The Irvine Tartan • My monthly column in The New Brunswick Anglican
Those who know me think I am predictable. Some even think I border on conservative. They know I don't take to change well or easily. This trait was brought home to me this summer when I unpacked my library and shelved the treasures I packed away more than a year ago.
When I was packing to move, I remembered boxes of books are heavy and awkward to manoeuvre. I thought it more prudent to "bag" my cherished friends. The advantages seemed obvious: the limited capacity of grocery bags would ensure that none would be excessive in weight; the bags also came equipped with handles, the load would be balanced and my back would be saved.
The disadvantage became apparent soon enough: shape and size determined which books found their way into which bag. This new arrangement challenged my long-standing one. For twenty years my books had been sorted by author, subject and category. This transfer precipitated a necessary upheaval not limited to my books.
For the past year, several hundred grocery bags of books have lined my dining room, hallway, stairwell and sun porch. Bags have accented my kitchen and living room. I have been compassed about by friends bagged on every side and in every room.
My decision to shelve these companions allowed me to be reacquainted with them. I took each bag "in hand" and emptied the contents. I thumbed through the familiar, marked pages of each book and remember when I saw it and decided to purchase it. I would recall when I got each book home and began to explore its contents. I would also be reminded of significant people, places and occasions.
For decades I have tucked cards from family, friends and parishioners in to my books. These cards mark all kinds of occasions and I placed them in the books randomly, so as I revisited my books, I revisited baptisms, weddings, Christmases, even deaths.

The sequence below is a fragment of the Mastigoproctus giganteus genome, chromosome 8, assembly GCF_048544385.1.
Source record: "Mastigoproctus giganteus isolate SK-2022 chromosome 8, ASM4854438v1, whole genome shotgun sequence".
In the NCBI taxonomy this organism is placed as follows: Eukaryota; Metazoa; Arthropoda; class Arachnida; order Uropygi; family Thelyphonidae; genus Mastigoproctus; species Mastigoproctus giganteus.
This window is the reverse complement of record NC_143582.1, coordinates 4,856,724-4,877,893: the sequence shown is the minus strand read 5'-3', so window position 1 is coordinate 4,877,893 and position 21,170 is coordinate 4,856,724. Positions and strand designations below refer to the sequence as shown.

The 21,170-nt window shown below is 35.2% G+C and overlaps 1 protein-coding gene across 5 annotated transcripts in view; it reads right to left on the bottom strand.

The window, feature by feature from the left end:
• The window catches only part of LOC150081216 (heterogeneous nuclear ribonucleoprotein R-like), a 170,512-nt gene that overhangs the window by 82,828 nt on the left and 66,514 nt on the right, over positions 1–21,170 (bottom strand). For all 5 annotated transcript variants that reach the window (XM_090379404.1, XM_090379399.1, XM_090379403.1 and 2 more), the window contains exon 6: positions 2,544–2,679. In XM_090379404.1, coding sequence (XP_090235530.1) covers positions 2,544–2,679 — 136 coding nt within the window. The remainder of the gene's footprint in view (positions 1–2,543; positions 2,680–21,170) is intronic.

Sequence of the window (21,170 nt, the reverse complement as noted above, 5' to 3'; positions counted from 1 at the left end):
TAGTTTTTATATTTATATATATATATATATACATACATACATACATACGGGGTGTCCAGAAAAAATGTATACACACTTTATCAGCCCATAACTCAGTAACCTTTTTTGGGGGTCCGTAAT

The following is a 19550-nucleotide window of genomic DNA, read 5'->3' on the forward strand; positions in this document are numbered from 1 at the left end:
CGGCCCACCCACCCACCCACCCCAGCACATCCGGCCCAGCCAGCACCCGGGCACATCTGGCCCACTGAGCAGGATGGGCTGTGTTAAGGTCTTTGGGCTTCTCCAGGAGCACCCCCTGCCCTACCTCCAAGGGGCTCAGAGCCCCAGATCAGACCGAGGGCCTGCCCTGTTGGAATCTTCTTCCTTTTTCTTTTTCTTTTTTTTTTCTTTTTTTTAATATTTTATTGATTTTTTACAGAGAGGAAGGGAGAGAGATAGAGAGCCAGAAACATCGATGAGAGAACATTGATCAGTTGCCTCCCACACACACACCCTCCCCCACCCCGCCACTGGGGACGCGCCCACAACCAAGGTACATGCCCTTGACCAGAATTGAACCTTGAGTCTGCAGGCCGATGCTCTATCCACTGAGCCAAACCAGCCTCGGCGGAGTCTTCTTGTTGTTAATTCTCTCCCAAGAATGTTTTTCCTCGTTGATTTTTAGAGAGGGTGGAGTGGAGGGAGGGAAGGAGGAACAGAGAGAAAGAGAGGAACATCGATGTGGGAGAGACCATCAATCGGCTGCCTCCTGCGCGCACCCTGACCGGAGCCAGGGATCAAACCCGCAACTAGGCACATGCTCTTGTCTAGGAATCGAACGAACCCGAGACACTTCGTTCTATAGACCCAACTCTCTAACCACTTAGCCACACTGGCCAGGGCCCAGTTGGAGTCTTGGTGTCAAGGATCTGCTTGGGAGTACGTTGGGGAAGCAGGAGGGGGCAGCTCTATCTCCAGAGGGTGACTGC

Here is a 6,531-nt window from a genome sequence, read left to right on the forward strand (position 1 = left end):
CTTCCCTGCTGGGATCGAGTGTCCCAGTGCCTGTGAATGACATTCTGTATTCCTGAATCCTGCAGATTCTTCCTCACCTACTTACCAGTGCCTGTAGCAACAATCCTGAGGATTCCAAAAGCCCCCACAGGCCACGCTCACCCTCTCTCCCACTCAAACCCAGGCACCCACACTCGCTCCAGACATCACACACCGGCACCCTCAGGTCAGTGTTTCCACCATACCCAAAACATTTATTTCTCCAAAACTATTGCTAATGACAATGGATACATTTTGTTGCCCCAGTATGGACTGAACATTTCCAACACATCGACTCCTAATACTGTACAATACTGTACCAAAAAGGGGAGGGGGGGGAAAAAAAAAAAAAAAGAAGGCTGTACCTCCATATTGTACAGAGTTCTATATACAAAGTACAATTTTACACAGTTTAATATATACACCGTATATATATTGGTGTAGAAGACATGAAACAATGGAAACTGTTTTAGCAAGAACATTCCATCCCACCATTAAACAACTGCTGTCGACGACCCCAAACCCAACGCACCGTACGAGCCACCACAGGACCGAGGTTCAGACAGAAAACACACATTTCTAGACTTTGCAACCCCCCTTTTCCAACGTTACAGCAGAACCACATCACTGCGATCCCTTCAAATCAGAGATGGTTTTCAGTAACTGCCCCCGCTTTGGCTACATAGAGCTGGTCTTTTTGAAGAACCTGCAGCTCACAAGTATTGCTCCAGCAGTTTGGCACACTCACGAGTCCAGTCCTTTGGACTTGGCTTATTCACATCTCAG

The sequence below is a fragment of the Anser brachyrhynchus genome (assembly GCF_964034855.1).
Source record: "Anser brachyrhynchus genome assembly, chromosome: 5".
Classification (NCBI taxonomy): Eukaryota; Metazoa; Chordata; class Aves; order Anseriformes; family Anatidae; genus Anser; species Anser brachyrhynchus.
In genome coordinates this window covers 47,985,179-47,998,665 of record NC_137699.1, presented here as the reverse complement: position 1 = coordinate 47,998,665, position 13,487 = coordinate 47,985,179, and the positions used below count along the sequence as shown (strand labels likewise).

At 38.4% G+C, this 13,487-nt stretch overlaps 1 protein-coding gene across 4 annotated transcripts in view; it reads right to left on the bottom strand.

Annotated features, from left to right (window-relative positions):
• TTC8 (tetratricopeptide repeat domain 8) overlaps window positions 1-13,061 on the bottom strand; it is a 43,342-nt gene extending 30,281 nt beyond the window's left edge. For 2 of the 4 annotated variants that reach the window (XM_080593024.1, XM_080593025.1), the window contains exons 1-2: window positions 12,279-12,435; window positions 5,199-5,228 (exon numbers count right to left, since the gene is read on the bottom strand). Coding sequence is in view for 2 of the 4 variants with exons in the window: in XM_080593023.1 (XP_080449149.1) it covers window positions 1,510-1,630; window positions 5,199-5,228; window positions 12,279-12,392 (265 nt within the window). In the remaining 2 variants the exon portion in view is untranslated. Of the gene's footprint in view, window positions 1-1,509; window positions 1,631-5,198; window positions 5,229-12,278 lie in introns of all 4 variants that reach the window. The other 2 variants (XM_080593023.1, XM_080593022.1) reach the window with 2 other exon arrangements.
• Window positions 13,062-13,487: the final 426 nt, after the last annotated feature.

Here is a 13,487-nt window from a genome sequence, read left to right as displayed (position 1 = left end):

I did a lot of that kind of remembering this summer and it slowed down my work. The memories weren't always happy; some, in fact, were painful and regretful. Others were nostalgic. Still others held a sense of wonder and hope. No two were alike. Each was mined for its treasure.
My books freshly assembled also took on new and unexpected positions. I couldn't possibly remember the previous order. Was it important? At first I was uncomfortable, but change couldn't be helped.
As I saw room after room emptied of plastic bags, a new pattern emerged. Nothing new was added. There was nothing new but the arrangement, but the new arrangement was enough to arrest my activity and have me take stock.
Authors and titles that have influenced my thought and directed my path took new places. Old authors and new were introduced for the first time and I began to see how yesterday has informed my tomorrow. What I once thought to be indispensable was assigned a distant shelf, closer shelves reflect my current concerns. Currency took on endurance.
Nothing was discarded. Everything took a new place. Nothing changed. Everything changed. The old became new, and much that was new seemed old.
As each shelf filled it demanded balance. I found myself rearranging a few titles here, exchanging a few titles there. Their warp and weft took on a pattern that allowed me to see myself in a fresh and unexpected way. It reflected the pattern of my faith, a pattern by which I recognized both Gospel and Church.
Continuity emerged in the midst of what might have been mistaken for serendipity. The changes and chances that appear to overwhelm us within the Church are like that, I think. Confused and anxious, we are quick to think that the challenge of change reduces our past and limits our future. We can fail to recognize an emerging pattern of the One who is the same yesterday, today and forever. Our fear can eclipse the One who calls us to have the confidence to walk faithfully into tomorrow. We risk paralysis of faith to have today turn into a yesterday soon to be forgotten.
Copyright © 2003 James T. Irvine